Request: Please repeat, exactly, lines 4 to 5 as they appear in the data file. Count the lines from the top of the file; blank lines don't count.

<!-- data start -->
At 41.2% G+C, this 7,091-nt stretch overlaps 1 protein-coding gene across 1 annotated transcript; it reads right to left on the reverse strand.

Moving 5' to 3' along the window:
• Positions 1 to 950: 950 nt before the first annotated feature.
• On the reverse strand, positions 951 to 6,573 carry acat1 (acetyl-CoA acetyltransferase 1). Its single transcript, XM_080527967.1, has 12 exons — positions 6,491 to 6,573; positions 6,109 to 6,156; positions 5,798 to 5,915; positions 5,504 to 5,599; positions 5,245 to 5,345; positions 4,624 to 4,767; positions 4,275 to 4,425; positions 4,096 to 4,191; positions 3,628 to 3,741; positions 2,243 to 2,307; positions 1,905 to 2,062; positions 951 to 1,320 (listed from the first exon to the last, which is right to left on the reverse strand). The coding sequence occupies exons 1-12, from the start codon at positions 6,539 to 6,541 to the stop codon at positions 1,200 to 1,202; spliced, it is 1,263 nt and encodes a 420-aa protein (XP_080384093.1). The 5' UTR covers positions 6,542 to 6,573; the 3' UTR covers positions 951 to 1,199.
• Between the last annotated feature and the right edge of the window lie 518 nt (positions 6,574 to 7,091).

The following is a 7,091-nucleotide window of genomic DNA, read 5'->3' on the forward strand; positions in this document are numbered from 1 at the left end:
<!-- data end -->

• On the reverse strand, positions 951 to 6,573 carry acat1 (acetyl-CoA acetyltransferase 1). Its single transcript, XM_080527967.1, has 12 exons — positions 6,491 to 6,573; positions 6,109 to 6,156; positions 5,798 to 5,915; positions 5,504 to 5,599; positions 5,245 to 5,345; positions 4,624 to 4,767; positions 4,275 to 4,425; positions 4,096 to 4,191; positions 3,628 to 3,741; positions 2,243 to 2,307; positions 1,905 to 2,062; positions 951 to 1,320 (listed from the first exon to the last, which is right to left on the reverse strand). The coding sequence occupies exons 1-12, from the start codon at positions 6,539 to 6,541 to the stop codon at positions 1,200 to 1,202; spliced, it is 1,263 nt and encodes a 420-aa protein (XP_080384093.1). The 5' UTR covers positions 6,542 to 6,573; the 3' UTR covers positions 951 to 1,199.
• Between the last annotated feature and the right edge of the window lie 518 nt (positions 6,574 to 7,091).